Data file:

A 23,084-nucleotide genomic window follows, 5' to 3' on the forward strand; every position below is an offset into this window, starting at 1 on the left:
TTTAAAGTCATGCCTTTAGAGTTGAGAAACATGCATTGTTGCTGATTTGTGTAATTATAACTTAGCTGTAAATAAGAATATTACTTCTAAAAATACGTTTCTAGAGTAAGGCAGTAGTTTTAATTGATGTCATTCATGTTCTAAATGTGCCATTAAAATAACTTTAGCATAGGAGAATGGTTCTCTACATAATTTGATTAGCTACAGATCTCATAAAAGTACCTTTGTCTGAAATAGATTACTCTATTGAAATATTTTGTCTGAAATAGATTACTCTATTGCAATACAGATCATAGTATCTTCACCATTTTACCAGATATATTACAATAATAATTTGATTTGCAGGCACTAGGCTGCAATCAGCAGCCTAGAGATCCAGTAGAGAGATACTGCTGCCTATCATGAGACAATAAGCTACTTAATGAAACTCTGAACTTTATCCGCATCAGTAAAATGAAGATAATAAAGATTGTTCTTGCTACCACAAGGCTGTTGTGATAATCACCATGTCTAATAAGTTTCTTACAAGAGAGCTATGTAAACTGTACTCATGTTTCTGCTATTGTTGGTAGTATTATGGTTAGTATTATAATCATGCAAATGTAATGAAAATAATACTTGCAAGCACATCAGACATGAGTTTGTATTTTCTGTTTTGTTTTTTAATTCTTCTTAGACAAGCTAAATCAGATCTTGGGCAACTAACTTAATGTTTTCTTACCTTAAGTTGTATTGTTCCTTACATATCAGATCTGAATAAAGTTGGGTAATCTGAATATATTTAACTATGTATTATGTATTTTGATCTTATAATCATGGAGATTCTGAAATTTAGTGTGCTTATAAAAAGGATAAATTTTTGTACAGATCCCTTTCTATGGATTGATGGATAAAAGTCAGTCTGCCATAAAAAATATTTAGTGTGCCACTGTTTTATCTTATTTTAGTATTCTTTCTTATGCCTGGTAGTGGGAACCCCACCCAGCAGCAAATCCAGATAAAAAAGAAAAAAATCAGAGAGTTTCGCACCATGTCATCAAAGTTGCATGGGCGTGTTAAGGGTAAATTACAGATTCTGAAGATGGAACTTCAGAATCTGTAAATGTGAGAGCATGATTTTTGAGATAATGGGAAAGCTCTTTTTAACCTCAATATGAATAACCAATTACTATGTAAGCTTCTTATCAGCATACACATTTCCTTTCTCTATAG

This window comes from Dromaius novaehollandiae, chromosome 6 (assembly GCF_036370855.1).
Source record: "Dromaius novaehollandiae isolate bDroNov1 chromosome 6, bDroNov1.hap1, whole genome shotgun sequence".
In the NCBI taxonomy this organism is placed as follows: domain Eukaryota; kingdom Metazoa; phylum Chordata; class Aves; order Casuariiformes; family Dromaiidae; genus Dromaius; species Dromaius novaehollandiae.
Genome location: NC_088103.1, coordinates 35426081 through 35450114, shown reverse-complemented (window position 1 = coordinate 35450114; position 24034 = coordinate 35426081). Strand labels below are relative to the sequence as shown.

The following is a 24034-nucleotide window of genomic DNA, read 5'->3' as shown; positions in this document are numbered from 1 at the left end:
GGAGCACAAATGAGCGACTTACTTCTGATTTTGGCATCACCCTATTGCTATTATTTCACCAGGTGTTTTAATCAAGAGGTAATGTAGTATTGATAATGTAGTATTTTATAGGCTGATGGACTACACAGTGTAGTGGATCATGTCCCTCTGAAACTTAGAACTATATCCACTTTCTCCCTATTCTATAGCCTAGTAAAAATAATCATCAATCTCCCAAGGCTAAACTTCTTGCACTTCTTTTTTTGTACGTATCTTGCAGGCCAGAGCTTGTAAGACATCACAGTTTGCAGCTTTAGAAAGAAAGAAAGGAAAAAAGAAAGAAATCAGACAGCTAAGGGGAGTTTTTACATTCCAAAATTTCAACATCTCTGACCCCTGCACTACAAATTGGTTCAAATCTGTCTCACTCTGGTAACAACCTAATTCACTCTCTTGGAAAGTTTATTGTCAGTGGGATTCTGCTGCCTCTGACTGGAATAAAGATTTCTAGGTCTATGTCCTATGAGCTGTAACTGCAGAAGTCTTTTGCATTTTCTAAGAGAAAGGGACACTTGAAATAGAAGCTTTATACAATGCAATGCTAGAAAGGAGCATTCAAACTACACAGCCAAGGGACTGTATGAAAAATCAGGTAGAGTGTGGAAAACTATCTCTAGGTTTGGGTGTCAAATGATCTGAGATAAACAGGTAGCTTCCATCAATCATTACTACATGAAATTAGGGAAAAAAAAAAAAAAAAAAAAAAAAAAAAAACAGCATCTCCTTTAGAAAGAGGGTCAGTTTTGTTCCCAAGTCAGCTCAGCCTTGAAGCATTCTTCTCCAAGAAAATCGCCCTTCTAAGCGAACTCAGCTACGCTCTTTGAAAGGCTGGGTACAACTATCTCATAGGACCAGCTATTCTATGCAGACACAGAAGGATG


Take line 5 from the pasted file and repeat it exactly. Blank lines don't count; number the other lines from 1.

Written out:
In the NCBI taxonomy this organism is placed as follows: domain Eukaryota; kingdom Metazoa; phylum Chordata; class Aves; order Casuariiformes; family Dromaiidae; genus Dromaius; species Dromaius novaehollandiae.